Su Fang Ng. Literature and the Politics of Family in Seventeenth-Century England. Cambridge: Cambridge University Press, 2007. viii + 236 pp. $96.00 (cloth), ISBN 978-0-521-87031-3.
Reviewed by Vanessa Wilkie (University of California-Riverside)
Published on H-Albion (January, 2009)
Commissioned by Brian S. Weiser (Metropolitan State College of Denver)
The History of a Metaphor
This is the first book by literary scholar Su Fang Ng, yet the broad application of her work gives the book a scope that far surpasses the typically narrow confines of a dissertation. Ng's goal is to take the family-state metaphor as it was used in early modern England and stretch it in a myriad of ways to test its complex applications. In her introduction, she explains that scholars in the past have viewed the idea of the monarch as the "father" and the state as the "children" as a rather simple analogy. However, Ng's book demonstrates that "because the early modern family did not conform to a single model, the family metaphor in the period did not have a single meaning. It supported absolute monarchy as well as contractual, voluntaristic, and participatory forms of government " (p. 12). She points out that the metaphor was used by monarchs (both male and female), political theorists, and theologians of various denominations to demonstrate different meanings of patriarchy, authority, family, and power based on their own beliefs. Her thesis gives this work a broad interdisciplinary appeal, though her particular historical context is literary based. While historians may situate these sources and ideas in a slightly different context, Ng's arguments and ideas are convincingly valid and interesting.
Ng argues that "the meaning of the family metaphor depended on context," and she takes great care to discuss her literary sources against the backdrop of the relevant historiography to recontextualize this metaphor in diverse ways (p. 12). This allows the reader to see the varying styles of the family-state metaphor used by seventeenth-century writers, like John Milton, Thomas Hobbes, Margaret Cavendish, James I, and Anna Queen of Denmark. Ng then masterfully analyzes these texts through the lens of scholarly historical work to explain what these variances in this analogy could have meant within the literary context of seventeenth-century thought. She weaves historical and literary theories together so fluidly that the flexibility of the family-state metaphor becomes a fascinating insight into the complexities of both political and family structures, as well as theories of gender. Her thoughtful methodology yields the conclusion that no idea can merely be taken at face value, and that both the author and intended audience had a dramatic effect on the meanings of the analogy.
Her book is broken up into two parts. Part 1 focuses on the revolutionary debates, referring to the wide range of applications for the family-state analogy at times when the preestablished political forms were transformed, as was the case with the transition from the Elizabethan era to the Stuart monarchies. The succession of James I and Anne of Denmark meant that England could have a metaphoric "father and mother," and this dramatically altered the family-state analogy from the time of Elizabeth. When Oliver Cromwell died and his son Richard assumed the role of protector, the family-state analogy could be manipulated to show the transfer of authority from father to son, and was then again used to express the lack of authority established by the "new father." Ng's chapter on Milton's political and religious prose exemplifies a compounded metaphor where family-state relations do not just run vertically, but also assume a horizontal exchange of authority between brothers, as well as men and women.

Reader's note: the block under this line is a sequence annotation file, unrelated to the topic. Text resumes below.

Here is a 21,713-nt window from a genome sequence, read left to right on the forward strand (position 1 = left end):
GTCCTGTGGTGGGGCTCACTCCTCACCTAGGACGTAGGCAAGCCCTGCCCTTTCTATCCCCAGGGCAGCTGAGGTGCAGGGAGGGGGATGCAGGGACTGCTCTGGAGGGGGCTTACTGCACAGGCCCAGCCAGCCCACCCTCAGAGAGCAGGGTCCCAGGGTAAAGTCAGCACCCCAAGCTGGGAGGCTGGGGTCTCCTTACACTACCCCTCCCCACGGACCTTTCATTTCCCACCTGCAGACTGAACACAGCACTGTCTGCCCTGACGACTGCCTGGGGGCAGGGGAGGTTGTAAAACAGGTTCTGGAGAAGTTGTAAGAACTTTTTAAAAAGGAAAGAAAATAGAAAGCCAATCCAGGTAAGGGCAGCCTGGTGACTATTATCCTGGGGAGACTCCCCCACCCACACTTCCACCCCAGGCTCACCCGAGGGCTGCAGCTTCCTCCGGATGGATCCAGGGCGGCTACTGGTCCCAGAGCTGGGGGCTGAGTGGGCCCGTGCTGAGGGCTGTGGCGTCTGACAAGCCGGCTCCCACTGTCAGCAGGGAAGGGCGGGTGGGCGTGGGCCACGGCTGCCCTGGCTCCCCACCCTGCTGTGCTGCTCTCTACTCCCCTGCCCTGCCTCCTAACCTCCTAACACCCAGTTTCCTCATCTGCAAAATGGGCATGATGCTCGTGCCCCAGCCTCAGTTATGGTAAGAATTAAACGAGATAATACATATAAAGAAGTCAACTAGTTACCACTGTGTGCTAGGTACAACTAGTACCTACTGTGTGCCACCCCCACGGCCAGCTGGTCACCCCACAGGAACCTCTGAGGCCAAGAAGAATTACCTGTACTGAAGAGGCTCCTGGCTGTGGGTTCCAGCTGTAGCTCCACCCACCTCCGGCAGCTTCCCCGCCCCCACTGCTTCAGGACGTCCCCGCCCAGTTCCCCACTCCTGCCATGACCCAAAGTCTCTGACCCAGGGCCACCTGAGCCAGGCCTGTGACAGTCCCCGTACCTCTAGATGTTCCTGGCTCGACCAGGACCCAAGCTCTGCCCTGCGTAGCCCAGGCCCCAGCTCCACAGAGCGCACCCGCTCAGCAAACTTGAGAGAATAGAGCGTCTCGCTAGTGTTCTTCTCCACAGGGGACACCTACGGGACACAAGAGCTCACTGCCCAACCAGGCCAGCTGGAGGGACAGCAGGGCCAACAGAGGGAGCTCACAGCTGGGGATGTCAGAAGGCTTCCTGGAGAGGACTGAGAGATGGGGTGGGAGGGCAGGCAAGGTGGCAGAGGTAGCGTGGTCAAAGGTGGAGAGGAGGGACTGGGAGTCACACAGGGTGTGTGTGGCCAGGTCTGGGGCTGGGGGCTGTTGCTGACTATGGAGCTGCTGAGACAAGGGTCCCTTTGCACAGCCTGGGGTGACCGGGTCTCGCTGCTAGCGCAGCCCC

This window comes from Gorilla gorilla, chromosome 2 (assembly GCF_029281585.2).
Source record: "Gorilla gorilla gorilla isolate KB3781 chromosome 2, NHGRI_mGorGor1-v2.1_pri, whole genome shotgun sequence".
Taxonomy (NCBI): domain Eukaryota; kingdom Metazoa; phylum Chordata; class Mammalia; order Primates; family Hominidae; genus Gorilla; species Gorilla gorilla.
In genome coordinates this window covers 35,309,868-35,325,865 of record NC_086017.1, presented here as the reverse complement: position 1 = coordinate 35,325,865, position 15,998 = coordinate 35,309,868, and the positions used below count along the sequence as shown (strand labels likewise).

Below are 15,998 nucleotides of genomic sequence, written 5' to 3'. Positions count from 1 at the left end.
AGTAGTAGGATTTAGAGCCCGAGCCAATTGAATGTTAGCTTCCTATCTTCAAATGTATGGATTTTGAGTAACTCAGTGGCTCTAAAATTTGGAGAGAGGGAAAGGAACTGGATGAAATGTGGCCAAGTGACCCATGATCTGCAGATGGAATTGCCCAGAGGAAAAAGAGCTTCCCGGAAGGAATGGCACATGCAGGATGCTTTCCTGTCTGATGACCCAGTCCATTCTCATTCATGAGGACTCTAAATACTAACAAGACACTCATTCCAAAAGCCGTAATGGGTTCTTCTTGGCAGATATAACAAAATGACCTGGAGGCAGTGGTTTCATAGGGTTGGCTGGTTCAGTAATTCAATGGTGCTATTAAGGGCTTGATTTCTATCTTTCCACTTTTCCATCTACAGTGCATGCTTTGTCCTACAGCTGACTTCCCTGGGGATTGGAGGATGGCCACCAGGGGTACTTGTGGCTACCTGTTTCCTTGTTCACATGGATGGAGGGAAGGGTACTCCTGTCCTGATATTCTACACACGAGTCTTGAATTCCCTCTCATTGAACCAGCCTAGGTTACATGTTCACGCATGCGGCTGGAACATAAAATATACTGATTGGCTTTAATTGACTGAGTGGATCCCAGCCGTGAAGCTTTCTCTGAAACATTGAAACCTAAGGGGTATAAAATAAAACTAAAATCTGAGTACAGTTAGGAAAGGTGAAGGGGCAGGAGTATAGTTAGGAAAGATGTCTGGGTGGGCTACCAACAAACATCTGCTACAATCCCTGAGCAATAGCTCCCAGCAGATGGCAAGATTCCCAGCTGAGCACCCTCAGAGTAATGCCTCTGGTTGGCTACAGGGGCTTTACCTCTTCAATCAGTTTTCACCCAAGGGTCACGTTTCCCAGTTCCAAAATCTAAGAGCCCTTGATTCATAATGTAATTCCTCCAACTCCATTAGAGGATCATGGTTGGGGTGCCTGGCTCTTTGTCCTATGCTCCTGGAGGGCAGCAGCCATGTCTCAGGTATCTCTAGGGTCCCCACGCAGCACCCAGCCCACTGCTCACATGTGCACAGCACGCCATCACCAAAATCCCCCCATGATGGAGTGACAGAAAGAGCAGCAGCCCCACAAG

Part 2, "Restoration Imaginings," is a bit more abstract as Ng focuses on the politics of Milton's Paradise Lost (1667), Cavendish's Blazing World (1666), and Quaker notions of marriage and discipline. In this section, she focuses less on specific applications of the family-state analogy and more on seventeenth-century radicalism. While a discussion of the varying manipulations of the analogy are consistently present in her work, this section of the book "address[es] how various marginalized authors developed communal identities separate from, though still in dialogue with, national culture" (p. 142). These marginalized authors still contributed to the discussion of the family-state analogy, though their peripheral locale allowed them to truly rethink and reconfigure the gendered and familial notion of power and authority.
Ng's work does not only provide a keen understanding of multifaceted literary texts, but also creates an intricate history to a seemingly simple metaphor. By surveying a variety of genres and texts, Ng lucidly articulates the convoluted meanings associated with the family and with the changing landscape of seventeenth-century political ideologies. In the conclusion, Ng carries this metaphor into the eighteenth century to set the stage for the effects that increasingly liberal ideas had on the family, and thus the analogy of family and politics. She reminds us that no idea can exist entirely within a vacuum and that even the ubiquitous concept of "the family" can be manipulated to express an infinite number of powerful relationships, especially when it is situated in the context of the tumultuous political and religious climate of seventeenth-century England.
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If there is additional discussion of this review, you may access it through the network, at: https://networks.h-net.org/h-albion.
Vanessa Wilkie. Review of Ng, Su Fang, Literature and the Politics of Family in Seventeenth-Century England.
H-Albion, H-Net Reviews.
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